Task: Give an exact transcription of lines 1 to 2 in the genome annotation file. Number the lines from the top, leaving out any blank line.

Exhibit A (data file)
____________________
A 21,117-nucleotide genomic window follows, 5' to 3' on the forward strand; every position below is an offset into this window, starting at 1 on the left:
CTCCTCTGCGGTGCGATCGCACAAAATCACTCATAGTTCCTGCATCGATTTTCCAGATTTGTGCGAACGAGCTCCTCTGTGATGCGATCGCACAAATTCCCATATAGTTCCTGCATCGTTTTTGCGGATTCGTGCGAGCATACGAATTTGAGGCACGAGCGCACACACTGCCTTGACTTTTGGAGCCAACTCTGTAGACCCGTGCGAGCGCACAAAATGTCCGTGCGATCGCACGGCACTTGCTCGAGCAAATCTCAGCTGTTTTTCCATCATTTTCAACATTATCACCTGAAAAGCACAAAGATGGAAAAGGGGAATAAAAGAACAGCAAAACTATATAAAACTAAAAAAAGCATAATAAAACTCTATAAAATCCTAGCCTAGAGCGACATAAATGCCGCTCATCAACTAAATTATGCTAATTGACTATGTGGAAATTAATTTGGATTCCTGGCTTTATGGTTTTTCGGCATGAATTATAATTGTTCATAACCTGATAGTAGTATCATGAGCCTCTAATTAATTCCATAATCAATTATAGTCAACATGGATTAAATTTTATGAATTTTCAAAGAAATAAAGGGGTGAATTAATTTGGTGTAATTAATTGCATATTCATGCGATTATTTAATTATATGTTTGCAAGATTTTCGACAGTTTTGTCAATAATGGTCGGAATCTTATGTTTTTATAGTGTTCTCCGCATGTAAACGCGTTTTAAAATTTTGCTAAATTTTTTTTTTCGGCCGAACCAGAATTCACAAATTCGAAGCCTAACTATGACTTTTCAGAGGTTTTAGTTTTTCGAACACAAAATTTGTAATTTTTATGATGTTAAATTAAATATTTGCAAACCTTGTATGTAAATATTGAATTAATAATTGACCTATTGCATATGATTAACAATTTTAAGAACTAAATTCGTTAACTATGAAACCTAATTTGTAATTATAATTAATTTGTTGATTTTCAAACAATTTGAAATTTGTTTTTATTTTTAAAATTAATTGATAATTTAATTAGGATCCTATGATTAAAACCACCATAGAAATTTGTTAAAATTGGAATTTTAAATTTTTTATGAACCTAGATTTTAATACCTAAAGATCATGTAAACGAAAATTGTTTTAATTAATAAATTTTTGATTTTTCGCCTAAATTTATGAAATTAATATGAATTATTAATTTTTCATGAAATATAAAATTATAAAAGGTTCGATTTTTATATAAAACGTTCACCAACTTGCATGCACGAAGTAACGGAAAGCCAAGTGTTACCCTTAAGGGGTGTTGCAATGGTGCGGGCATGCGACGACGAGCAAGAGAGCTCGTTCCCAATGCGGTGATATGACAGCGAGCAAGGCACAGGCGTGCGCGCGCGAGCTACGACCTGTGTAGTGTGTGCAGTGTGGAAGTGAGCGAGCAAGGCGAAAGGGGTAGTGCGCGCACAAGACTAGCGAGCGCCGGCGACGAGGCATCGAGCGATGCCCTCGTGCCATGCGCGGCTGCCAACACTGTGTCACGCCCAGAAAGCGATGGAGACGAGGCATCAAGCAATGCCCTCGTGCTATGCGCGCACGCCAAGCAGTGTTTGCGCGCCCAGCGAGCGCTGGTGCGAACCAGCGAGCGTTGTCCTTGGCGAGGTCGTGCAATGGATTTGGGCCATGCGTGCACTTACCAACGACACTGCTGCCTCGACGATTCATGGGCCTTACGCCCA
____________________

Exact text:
A 21,117-nucleotide genomic window follows, 5' to 3' on the forward strand; every position below is an offset into this window, starting at 1 on the left:
CTCCTCTGCGGTGCGATCGCACAAAATCACTCATAGTTCCTGCATCGATTTTCCAGATTTGTGCGAACGAGCTCCTCTGTGATGCGATCGCACAAATTCCCATATAGTTCCTGCATCGTTTTTGCGGATTCGTGCGAGCATACGAATTTGAGGCACGAGCGCACACACTGCCTTGACTTTTGGAGCCAACTCTGTAGACCCGTGCGAGCGCACAAAATGTCCGTGCGATCGCACGGCACTTGCTCGAGCAAATCTCAGCTGTTTTTCCATCATTTTCAACATTATCACCTGAAAAGCACAAAGATGGAAAAGGGGAATAAAAGAACAGCAAAACTATATAAAACTAAAAAAAGCATAATAAAACTCTATAAAATCCTAGCCTAGAGCGACATAAATGCCGCTCATCAACTAAATTATGCTAATTGACTATGTGGAAATTAATTTGGATTCCTGGCTTTATGGTTTTTCGGCATGAATTATAATTGTTCATAACCTGATAGTAGTATCATGAGCCTCTAATTAATTCCATAATCAATTATAGTCAACATGGATTAAATTTTATGAATTTTCAAAGAAATAAAGGGGTGAATTAATTTGGTGTAATTAATTGCATATTCATGCGATTATTTAATTATATGTTTGCAAGATTTTCGACAGTTTTGTCAATAATGGTCGGAATCTTATGTTTTTATAGTGTTCTCCGCATGTAAACGCGTTTTAAAATTTTGCTAAATTTTTTTTTTCGGCCGAACCAGAATTCACAAATTCGAAGCCTAACTATGACTTTTCAGAGGTTTTAGTTTTTCGAACACAAAATTTGTAATTTTTATGATGTTAAATTAAATATTTGCAAACCTTGTATGTAAATATTGAATTAATAATTGACCTATTGCATATGATTAACAATTTTAAGAACTAAATTCGTTAACTATGAAACCTAATTTGTAATTATAATTAATTTGTTGATTTTCAAACAATTTGAAATTTGTTTTTATTTTTAAAATTAATTGATAATTTAATTAGGATCCTATGATTAAAACCACCATAGAAATTTGTTAAAATTGGAATTTTAAATTTTTTATGAACCTAGATTTTAATACCTAAAGATCATGTAAACGAAAATTGTTTTAATTAATAAATTTTTGATTTTTCGCCTAAATTTATGAAATTAATATGAATTATTAATTTTTCATGAAATATAAAATTATAAAAGGTTCGATTTTTATATAAAACGTTCACCAACTTGCATGCACGAAGTAACGGAAAGCCAAGTGTTACCCTTAAGGGGTGTTGCAATGGTGCGGGCATGCGACGACGAGCAAGAGAGCTCGTTCCCAATGCGGTGATATGACAGCGAGCAAGGCACAGGCGTGCGCGCGCGAGCTACGACCTGTGTAGTGTGTGCAGTGTGGAAGTGAGCGAGCAAGGCGAAAGGGGTAGTGCGCGCACAAGACTAGCGAGCGCCGGCGACGAGGCATCGAGCGATGCCCTCGTGCCATGCGCGGCTGCCAACACTGTGTCACGCCCAGAAAGCGATGGAGACGAGGCATCAAGCAATGCCCTCGTGCTATGCGCGCACGCCAAGCAGTGTTTGCGCGCCCAGCGAGCGCTGGTGCGAACCAGCGAGCGTTGTCCTTGGCGAGGTCGTGCAATGGATTTGGGCCATGCGTGCACTTACCAACGACACTGCTGCCTCGACGATTCATGGGCCTTACGCCCA